Drone gives Souris watershed group a unique view of land and sea
'It's just a great tool and people seem to love it'
A watershed group in the Souris area is using a drone to give its members easier access to some of the places that they work.
The group received funding to purchase the drone last winter, and members have been using it since then to fly over rivers and streams in the watershed, and to help them plan future projects.
"I think it's just brought our work into the 21st century really," said Frances Braceland, co-watershed co-ordinator for Souris and Area Branch of the P.E.I. Wildlife Federation.
"It means that we're not relying on old maps from 2010 when we're trying to assess sites."
- New P.E.I. project turns wet areas of farm fields into environmentally friendly wetlands
- Basin Head's unique Irish moss seeing growth thanks to restoration efforts
Braceland said the drone can also speed up the process of gathering information around the watershed.
"We don't have to necessarily visit every single square inch of where we might want to do some work," Braceland said.
"We can just fly the drone overhead and get really crystal clear images that help inform any decisions we want to make, or any projects we might want to do in the future."
Scouting from the sky
Project manager Luke Chaisson raised the idea of getting a drone, purchasing one himself to take some photos, to help make the case for what the drone could do.
He's also one of the drone pilots.
Chaisson said, at the Basin Head Marine Protected Area, they've been using the drone to monitor the Irish moss, as well as around other parts of the watershed.
"Scouting out possible tree planting sites, scouting out beaver habitat and using it in our stream management, so it's really just become a great tool for us all around," Chaisson said.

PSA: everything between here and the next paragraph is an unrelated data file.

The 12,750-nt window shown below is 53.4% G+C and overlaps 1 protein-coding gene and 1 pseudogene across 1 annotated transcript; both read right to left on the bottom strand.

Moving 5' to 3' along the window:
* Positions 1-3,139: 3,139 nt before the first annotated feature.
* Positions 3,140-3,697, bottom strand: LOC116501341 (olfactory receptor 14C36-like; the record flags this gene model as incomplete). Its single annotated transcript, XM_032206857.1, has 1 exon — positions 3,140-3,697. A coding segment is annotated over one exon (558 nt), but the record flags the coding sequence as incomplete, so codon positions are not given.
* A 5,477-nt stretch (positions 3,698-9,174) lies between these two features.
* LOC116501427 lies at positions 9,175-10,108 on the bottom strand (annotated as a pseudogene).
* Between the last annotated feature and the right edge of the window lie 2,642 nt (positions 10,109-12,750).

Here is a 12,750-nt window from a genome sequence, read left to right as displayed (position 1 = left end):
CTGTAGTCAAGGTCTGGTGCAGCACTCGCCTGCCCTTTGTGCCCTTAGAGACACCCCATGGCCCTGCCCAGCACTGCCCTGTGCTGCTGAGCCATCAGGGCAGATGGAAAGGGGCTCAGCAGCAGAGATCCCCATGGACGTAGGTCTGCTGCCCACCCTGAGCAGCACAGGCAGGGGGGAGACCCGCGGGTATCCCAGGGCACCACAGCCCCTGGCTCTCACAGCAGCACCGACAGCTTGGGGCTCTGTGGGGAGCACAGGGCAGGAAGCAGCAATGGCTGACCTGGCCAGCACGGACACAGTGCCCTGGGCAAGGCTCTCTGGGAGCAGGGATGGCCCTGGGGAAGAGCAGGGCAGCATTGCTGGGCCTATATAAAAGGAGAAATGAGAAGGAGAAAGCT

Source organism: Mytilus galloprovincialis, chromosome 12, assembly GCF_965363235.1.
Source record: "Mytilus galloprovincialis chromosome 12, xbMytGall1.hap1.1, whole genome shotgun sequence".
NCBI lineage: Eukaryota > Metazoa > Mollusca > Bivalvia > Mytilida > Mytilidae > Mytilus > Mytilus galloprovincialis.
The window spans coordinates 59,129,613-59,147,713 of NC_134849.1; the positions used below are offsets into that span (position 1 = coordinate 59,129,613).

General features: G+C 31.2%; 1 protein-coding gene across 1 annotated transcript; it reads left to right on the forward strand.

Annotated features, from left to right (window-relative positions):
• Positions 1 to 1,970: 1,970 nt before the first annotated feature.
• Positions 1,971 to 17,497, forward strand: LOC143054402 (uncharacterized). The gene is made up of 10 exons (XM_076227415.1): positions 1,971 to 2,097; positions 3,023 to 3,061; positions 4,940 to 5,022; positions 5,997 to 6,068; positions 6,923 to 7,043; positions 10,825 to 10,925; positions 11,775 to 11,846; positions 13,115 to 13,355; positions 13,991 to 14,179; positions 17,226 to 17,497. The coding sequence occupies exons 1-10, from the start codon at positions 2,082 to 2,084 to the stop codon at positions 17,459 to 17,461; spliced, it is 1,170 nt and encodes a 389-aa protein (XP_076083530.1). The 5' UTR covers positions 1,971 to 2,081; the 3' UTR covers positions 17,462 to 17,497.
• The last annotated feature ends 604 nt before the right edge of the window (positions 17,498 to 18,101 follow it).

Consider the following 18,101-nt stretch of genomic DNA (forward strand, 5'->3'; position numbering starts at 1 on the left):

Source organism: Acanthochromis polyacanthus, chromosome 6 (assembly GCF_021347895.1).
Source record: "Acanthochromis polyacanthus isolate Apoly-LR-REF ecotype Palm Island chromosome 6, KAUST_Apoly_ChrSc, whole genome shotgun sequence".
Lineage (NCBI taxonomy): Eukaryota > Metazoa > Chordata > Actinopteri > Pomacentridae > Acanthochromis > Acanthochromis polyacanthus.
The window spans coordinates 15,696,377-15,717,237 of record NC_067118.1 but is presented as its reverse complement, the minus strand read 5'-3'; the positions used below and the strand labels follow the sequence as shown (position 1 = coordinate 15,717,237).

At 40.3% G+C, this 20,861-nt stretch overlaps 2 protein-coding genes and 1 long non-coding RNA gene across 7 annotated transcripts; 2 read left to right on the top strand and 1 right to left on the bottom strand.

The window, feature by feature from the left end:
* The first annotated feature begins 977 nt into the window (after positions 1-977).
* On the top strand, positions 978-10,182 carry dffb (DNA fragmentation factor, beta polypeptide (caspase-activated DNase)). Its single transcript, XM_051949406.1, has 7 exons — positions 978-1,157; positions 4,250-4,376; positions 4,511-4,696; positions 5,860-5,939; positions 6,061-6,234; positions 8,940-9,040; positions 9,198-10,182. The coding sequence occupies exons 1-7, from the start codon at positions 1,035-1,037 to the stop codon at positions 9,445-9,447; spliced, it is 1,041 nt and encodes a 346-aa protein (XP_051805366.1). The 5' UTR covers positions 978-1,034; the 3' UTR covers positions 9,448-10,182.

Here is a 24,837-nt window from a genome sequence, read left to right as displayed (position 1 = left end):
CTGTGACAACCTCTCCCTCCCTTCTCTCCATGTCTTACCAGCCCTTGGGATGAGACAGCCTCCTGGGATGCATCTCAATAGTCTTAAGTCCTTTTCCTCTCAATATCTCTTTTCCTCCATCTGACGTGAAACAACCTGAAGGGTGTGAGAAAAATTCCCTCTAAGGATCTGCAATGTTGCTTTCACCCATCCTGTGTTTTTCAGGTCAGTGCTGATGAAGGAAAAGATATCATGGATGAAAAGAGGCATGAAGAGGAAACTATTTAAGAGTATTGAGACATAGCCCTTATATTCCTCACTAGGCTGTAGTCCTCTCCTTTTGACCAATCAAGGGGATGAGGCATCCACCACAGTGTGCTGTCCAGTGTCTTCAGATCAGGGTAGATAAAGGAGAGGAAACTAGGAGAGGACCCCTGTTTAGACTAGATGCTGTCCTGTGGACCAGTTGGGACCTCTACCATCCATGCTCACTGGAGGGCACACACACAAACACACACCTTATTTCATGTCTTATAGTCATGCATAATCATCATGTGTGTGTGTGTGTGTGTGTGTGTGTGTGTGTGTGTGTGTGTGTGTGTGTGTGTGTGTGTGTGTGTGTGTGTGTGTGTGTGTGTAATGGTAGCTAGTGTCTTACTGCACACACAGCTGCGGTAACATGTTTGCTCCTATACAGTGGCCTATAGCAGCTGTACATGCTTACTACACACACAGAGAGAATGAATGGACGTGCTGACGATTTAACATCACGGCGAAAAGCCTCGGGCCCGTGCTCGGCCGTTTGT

"It saved us a long time of snowshoeing in, to look at a creek. So it's been a time saver, to say the least."
The group's agri-environmental supervisor, Jacob MacKinnon, uses the drone for his work on the Living Lab-Atlantic project.
"We get a lot of overhead photos," MacKinnon said.
"Rather than hiking all the way around the potato field, you can stand on the edge of the field and let the drone do the work. It's been very helpful that way."
MacKinnon said the drone has also provided some great views of wildlife in the area.
"We've already had it out to check a couple of sites, like fish ladders. Sometimes you can't get quite as close as you would like," MacKinnon said.
"Occasionally, we will go out and we'll get a fox going through a field or something. So it's nice just to get a rough idea of what's around. You can get a bit closer with the drone than you can yourself."
The Souris group has also had a lot of positive comments on social media about the photos that they are taking with the drone, including a very popular one this winter.
"I took a photo of East Point. You could see the ice on the south side versus the north side," Chaisson said.
"People asked me if I was in a helicopter, if I climbed a crane, or what was going on. It's just a great tool and people seem to love it."
Chaisson has been hearing from other watershed groups on P.E.I. interested in the way they are using the drone.
"More and more accessible. The prices of them are going down, and the training is becoming more and more available," Chaisson said.
"The more people use them, the more people see the upside of them. So I think that it's just the beginning."